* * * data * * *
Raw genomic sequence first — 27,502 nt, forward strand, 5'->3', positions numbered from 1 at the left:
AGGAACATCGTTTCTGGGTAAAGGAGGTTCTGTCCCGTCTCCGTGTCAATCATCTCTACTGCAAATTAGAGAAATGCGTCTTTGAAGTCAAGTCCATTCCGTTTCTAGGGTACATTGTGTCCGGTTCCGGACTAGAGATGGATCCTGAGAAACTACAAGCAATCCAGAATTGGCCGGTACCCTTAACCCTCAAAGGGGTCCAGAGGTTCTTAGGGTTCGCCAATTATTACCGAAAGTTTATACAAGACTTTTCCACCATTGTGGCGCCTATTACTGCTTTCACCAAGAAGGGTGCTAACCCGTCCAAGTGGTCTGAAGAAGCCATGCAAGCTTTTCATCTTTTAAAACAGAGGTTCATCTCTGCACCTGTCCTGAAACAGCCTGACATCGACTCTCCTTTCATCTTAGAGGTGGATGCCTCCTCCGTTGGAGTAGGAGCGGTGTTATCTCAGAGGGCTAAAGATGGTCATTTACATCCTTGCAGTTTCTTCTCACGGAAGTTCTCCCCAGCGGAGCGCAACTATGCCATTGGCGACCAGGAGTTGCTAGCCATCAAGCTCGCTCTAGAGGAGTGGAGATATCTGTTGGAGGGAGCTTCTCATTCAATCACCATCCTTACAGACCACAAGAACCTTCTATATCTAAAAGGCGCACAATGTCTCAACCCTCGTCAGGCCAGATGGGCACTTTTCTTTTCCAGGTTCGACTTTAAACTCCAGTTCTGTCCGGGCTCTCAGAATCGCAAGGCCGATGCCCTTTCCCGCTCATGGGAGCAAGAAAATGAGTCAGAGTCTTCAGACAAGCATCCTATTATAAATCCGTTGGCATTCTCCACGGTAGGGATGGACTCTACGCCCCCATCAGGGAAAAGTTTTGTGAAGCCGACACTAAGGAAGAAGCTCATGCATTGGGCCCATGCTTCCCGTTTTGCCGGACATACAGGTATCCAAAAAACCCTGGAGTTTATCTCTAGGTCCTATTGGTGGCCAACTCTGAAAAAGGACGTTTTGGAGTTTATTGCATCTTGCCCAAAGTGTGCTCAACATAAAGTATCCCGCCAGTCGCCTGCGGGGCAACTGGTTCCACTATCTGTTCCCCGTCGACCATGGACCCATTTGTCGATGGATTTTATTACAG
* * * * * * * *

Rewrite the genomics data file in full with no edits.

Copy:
Raw genomic sequence first — 27,502 nt, forward strand, 5'->3', positions numbered from 1 at the left:
AGGAACATCGTTTCTGGGTAAAGGAGGTTCTGTCCCGTCTCCGTGTCAATCATCTCTACTGCAAATTAGAGAAATGCGTCTTTGAAGTCAAGTCCATTCCGTTTCTAGGGTACATTGTGTCCGGTTCCGGACTAGAGATGGATCCTGAGAAACTACAAGCAATCCAGAATTGGCCGGTACCCTTAACCCTCAAAGGGGTCCAGAGGTTCTTAGGGTTCGCCAATTATTACCGAAAGTTTATACAAGACTTTTCCACCATTGTGGCGCCTATTACTGCTTTCACCAAGAAGGGTGCTAACCCGTCCAAGTGGTCTGAAGAAGCCATGCAAGCTTTTCATCTTTTAAAACAGAGGTTCATCTCTGCACCTGTCCTGAAACAGCCTGACATCGACTCTCCTTTCATCTTAGAGGTGGATGCCTCCTCCGTTGGAGTAGGAGCGGTGTTATCTCAGAGGGCTAAAGATGGTCATTTACATCCTTGCAGTTTCTTCTCACGGAAGTTCTCCCCAGCGGAGCGCAACTATGCCATTGGCGACCAGGAGTTGCTAGCCATCAAGCTCGCTCTAGAGGAGTGGAGATATCTGTTGGAGGGAGCTTCTCATTCAATCACCATCCTTACAGACCACAAGAACCTTCTATATCTAAAAGGCGCACAATGTCTCAACCCTCGTCAGGCCAGATGGGCACTTTTCTTTTCCAGGTTCGACTTTAAACTCCAGTTCTGTCCGGGCTCTCAGAATCGCAAGGCCGATGCCCTTTCCCGCTCATGGGAGCAAGAAAATGAGTCAGAGTCTTCAGACAAGCATCCTATTATAAATCCGTTGGCATTCTCCACGGTAGGGATGGACTCTACGCCCCCATCAGGGAAAAGTTTTGTGAAGCCGACACTAAGGAAGAAGCTCATGCATTGGGCCCATGCTTCCCGTTTTGCCGGACATACAGGTATCCAAAAAACCCTGGAGTTTATCTCTAGGTCCTATTGGTGGCCAACTCTGAAAAAGGACGTTTTGGAGTTTATTGCATCTTGCCCAAAGTGTGCTCAACATAAAGTATCCCGCCAGTCGCCTGCGGGGCAACTGGTTCCACTATCTGTTCCCCGTCGACCATGGACCCATTTGTCGATGGATTTTATTACAG